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TMJ and Anxiety

Anxiety is a condition that's usually forged over time, through a combination of life experiences and genetics. But in some cases, it's possible for something other than your life history to cause the development of anxiety.

One example is Temporomandibular joint disorder, known by the easy to spell acronym "TMJ." TMJ is a disorder that most commonly affects the joint in between the back of the jaw and the skull. TMJ can be a painful condition, and in some cases can lead to the development of anxiety.

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How TMJ Causes Anxiety

It seems strange to think that something that affects a joint in the jaw can lead to anxiety, but TMJ is actually a fascinating disorder and causes a host of different symptoms that can lead to the development of anxiety.

However, it should be noted that TMJ often doesn't cause anxiety - instead, it makes anxiety worse. Make sure you take my anxiety test now to get a better idea of how your anxiety affects treatment.

TMJ causes anxiety as a result of many different unique symptoms. These include:

  • Dizziness TMJ causes many unusual neurological symptoms because there are nerves and blood vessels that go through the back of the jaw that is affected by TMJ. One symptom is dizziness, which can come suddenly and bring a considerable amount of distress.
  • Headaches Morning headaches are a similar symptom. But with headaches, it's not just the headache that causes stress, but also the fact that you start your day with a headache. Morning pain starts every day worse, and there are studies that show that poor starts to the day can actually create anxiety over time.
  • Pain Temporomandibular joint disorder also causes various types of pain, from jaw pain to face pain. Long-term pain symptoms seem to be associated with developing anxiety, probably due to the way that your body responds to the stress of consistent pain.
  • Blinking/Clicking TMJ can also cause blinking and a clicking feeling in the jaw. These are unrelated symptoms, but they're grouped here because those that are not aware they have TMJ can find them surprising and frightening. After all, someone that cannot seem to stop blinking is going to be afraid that they may have some type of dangerous condition.
  • Tinnitus Tinnitus is a ringing in the ear that most people tune out, but in some cases, it can become loud enough to disrupt sleep or cause distractions. Many people with tinnitus appear to have anxiety, although scientists are unclear why.
  • Other Neurological Symptoms TMJ, because of stress on the nerves, can also cause numbness in the arms or legs, tingling in the fingers, involuntary muscle movements, and impaired thinking. Arguably these are the most troublesome symptoms of TMJ but not everyone experiences them.

These are just some of the symptoms that may lead to the development of anxiety. There may also be some chance that the same nerves that cause neurological symptoms may also directly cause anxiety, although anxiety is not currently considered a direct TMJ symptom.

In fact, the greatest risk isn't anxiety, but anxiety attacks. Panic attacks are an anxiety disorder that is often caused by unknown physical sensations. So those with TMJ that experience unknown dizziness and other symptoms may develop panic attacks, and once you've experienced a single panic attack you become at far more risk for future panic attacks.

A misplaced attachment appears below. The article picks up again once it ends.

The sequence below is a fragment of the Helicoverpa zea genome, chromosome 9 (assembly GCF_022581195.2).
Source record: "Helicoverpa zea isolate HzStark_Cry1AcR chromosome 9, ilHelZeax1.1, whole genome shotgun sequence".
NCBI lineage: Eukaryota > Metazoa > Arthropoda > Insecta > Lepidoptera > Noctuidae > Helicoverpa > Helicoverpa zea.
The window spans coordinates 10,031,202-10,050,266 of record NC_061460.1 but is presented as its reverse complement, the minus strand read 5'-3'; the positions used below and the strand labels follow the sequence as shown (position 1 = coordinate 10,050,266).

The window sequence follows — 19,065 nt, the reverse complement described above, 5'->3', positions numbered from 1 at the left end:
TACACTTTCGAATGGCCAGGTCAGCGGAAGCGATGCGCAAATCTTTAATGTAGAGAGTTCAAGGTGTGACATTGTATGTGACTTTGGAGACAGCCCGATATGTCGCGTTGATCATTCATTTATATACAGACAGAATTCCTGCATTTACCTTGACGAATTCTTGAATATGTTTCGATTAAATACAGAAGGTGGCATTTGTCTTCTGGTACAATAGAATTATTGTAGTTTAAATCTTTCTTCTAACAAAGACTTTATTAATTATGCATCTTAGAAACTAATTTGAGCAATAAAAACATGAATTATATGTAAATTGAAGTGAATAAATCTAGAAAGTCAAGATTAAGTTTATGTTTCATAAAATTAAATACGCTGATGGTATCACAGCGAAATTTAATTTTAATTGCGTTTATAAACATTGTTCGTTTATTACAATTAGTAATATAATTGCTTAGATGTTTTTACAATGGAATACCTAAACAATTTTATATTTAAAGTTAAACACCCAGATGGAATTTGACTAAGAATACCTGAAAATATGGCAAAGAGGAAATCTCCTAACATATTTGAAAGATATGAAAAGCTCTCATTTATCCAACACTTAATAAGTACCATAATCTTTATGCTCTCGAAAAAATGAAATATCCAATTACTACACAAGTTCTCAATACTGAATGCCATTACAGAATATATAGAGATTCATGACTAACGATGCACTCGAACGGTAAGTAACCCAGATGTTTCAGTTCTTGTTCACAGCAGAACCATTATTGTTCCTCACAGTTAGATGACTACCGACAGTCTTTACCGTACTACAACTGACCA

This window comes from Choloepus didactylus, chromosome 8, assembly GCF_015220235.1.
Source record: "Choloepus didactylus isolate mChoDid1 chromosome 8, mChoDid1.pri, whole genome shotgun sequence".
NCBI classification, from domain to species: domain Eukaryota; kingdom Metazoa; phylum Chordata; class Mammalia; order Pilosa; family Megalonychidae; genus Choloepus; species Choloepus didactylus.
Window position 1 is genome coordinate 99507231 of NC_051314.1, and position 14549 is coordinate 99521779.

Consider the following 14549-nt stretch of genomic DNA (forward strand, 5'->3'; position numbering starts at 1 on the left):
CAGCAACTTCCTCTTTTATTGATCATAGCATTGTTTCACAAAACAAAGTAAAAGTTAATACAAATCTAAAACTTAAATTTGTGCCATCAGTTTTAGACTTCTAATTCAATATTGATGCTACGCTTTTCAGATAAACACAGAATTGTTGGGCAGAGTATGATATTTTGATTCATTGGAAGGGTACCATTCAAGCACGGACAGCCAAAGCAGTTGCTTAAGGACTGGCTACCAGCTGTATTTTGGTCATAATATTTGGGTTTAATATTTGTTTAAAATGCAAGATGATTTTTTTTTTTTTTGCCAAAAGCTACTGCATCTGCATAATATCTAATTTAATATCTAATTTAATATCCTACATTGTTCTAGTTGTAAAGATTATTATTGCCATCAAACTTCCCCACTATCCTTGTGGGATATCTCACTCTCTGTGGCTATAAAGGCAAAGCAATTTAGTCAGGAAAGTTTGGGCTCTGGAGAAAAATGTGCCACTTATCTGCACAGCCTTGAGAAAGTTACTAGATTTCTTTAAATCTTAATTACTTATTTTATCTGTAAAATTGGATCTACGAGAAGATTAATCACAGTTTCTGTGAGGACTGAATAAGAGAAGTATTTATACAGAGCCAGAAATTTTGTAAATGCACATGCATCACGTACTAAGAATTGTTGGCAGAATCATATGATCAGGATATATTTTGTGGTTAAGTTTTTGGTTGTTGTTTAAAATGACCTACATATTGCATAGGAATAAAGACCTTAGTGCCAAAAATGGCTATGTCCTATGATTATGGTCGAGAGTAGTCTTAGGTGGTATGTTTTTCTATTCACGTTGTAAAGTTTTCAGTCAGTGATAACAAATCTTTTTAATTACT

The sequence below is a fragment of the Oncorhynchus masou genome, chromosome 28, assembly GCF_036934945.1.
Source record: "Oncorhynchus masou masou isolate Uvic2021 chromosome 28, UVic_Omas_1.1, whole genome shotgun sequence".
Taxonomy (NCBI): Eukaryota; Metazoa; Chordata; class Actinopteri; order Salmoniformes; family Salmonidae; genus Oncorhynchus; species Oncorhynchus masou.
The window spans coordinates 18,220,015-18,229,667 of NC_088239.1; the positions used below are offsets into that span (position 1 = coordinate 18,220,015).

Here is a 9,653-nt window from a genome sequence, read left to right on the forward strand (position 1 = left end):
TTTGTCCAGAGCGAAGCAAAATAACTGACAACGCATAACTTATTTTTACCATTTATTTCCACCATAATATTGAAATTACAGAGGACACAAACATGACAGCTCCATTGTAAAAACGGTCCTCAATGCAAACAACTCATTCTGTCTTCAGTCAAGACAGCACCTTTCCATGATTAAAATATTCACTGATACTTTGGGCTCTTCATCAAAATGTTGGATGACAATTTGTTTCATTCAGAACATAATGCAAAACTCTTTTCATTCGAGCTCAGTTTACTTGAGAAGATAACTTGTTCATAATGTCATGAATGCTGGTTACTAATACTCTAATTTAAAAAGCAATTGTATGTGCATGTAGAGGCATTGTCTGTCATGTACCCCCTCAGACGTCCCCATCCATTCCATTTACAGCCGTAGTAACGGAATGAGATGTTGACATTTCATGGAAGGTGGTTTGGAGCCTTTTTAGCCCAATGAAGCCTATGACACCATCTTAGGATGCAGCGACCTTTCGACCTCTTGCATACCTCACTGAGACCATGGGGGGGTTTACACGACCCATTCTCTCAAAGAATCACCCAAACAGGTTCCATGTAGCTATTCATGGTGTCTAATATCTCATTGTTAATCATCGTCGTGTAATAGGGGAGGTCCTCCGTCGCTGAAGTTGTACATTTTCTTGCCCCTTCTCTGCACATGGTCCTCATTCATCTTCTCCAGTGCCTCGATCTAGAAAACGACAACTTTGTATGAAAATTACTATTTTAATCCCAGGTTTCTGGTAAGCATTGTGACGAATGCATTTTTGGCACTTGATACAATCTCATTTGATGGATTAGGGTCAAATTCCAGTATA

Anxiety Causing TMJ

There are also some indications that anxiety can actually cause the development of TMJ - which may, in turn, cause the development of more anxiety. Many people with anxiety experience a considerable amount of jaw clenching, especially during sleep, and it's possible that this may lead to an increase in TMJ symptoms.

Scientists haven't yet definitively said that TMJ could be caused by anxiety, so trust your doctor as far as causes and solutions are concerned. Nevertheless, it may be possible, and indeed if you have anxiety and it causes you to develop TMJ, the symptoms of TMJ may very well exponentially increase the symptoms of anxiety.

How to Control TMJ Anxiety

Obviously the more you can control your TMJ symptoms, the easier it will be to control your anxiety. So make sure that you talk to your doctor about what you need to do to stop your TMJ and reduce the symptoms.

But remember that while TMJ contributes to anxiety, anxiety isn't literally caused by the disease. Rather, anxiety is a secondary symptom that comes from living with TMJ, and often is already present in those that develop TMJ and the disease simply makes it worse.

So you will need to control your anxiety separately, even if you are living with the disease, and you can do that now by taking my free 7-minute anxiety test. It's a test that was developed to rate the severity of your symptoms and give you a better idea of how to control them.

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Thomas, Lloyd J., Norman Tiber, and Sylvan Schireson. The effects of anxiety and frustration on muscular tension related to the temporomandibular joint syndrome. Oral Surgery, Oral Medicine, Oral Pathology 36.5 (1973): 763-768.

Rugh, J. D., and WK_ Solberg. Psychological implications in temporomandibular pain and dysfunction. Oral sciences reviews 7 (1976): 3.

Southwell, J., I. J. Deary, and P. Geissler. Personality and anxiety in temporomandibular joint syndrome patients. Journal of oral rehabilitation 17.3 (1990): 239-243.

Author: Micah Abraham, BSc Psychology, last updated Dec 05, 2017.

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